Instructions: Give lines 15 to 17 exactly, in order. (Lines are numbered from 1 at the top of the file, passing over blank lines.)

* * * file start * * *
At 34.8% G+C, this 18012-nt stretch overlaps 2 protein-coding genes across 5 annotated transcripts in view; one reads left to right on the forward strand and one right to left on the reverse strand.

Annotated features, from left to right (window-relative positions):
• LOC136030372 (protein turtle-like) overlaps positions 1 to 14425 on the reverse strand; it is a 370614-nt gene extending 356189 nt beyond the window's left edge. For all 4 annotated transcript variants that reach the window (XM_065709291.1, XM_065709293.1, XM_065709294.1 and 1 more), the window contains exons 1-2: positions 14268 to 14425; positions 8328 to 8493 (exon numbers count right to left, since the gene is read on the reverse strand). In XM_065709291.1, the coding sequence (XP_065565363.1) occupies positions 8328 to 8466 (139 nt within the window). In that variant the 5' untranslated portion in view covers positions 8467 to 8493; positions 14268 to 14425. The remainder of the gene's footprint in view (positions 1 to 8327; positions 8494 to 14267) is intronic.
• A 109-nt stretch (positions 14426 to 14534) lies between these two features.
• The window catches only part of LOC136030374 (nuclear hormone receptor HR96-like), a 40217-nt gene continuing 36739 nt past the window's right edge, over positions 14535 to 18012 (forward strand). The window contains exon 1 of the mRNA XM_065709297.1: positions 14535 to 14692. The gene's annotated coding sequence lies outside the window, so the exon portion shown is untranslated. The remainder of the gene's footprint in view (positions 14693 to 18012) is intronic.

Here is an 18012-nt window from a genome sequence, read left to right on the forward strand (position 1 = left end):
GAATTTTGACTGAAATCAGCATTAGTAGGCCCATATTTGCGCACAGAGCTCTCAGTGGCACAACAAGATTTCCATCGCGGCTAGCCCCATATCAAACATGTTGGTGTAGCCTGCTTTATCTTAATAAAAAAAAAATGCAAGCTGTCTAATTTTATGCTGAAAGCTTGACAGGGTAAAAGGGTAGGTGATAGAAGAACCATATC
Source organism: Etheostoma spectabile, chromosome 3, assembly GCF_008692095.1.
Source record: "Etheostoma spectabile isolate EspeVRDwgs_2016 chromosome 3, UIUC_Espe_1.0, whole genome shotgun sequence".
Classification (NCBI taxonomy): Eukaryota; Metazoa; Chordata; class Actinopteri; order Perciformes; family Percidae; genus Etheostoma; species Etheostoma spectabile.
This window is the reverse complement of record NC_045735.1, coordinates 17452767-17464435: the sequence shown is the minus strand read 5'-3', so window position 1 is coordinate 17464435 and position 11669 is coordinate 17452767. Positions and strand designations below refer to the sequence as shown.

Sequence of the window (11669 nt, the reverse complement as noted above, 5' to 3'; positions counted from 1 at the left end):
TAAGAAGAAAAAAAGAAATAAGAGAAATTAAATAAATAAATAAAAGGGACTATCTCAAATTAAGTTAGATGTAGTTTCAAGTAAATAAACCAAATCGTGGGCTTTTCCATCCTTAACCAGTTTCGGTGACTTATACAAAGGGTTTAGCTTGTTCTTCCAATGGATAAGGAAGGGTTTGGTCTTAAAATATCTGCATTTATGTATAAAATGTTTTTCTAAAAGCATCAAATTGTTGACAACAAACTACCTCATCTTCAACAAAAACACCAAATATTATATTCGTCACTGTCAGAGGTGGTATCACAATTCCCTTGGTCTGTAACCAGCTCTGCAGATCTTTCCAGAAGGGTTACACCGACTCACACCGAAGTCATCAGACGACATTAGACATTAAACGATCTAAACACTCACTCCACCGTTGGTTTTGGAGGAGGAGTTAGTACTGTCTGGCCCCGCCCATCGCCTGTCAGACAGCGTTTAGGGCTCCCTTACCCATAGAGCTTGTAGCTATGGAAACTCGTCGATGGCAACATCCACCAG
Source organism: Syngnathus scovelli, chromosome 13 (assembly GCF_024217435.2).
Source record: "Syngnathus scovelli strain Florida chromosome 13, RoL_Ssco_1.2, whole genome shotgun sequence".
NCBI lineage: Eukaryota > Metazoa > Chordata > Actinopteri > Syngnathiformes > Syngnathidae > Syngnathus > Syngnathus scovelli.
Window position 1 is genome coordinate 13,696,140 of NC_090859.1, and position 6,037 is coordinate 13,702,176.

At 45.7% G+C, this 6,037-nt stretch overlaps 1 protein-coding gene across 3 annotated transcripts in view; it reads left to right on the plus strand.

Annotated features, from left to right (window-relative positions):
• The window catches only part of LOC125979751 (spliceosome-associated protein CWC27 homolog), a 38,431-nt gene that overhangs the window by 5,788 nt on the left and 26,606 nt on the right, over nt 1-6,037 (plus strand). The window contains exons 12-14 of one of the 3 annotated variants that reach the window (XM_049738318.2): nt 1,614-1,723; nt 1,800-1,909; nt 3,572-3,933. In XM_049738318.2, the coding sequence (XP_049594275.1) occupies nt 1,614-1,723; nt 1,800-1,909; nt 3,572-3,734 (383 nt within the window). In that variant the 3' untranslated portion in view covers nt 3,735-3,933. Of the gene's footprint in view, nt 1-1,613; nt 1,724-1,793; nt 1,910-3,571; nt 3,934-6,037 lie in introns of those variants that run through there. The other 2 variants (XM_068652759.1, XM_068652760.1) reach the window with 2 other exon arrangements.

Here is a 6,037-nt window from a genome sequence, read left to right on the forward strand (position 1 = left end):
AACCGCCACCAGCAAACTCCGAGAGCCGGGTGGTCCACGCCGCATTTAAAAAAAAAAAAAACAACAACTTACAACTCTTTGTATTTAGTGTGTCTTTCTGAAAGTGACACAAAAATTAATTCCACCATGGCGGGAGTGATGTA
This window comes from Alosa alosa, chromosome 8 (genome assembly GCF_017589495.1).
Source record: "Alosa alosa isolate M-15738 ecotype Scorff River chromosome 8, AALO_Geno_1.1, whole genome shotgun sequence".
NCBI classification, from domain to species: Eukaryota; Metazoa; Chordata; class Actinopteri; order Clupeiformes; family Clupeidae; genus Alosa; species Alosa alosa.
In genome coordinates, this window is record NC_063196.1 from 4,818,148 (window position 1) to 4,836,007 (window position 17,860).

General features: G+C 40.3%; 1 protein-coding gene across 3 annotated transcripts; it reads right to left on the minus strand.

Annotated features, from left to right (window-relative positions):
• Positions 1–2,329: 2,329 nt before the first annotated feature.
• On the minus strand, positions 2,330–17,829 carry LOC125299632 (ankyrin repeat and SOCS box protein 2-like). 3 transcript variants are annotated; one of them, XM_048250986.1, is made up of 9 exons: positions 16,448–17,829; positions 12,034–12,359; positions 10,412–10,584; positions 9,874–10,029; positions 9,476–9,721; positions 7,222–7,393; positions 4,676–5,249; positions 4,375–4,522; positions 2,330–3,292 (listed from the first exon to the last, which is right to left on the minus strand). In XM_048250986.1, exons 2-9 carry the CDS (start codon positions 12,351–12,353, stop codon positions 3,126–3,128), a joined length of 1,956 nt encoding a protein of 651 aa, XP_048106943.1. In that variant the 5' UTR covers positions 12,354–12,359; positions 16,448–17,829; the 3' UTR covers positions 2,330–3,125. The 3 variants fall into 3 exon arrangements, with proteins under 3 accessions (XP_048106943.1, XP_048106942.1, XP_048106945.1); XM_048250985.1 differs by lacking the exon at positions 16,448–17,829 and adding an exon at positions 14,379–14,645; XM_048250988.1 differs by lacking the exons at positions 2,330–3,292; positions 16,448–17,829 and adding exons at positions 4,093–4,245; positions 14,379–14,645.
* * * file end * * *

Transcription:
Source record: "Syngnathus scovelli strain Florida chromosome 13, RoL_Ssco_1.2, whole genome shotgun sequence".
NCBI lineage: Eukaryota > Metazoa > Chordata > Actinopteri > Syngnathiformes > Syngnathidae > Syngnathus > Syngnathus scovelli.
Window position 1 is genome coordinate 13,696,140 of NC_090859.1, and position 6,037 is coordinate 13,702,176.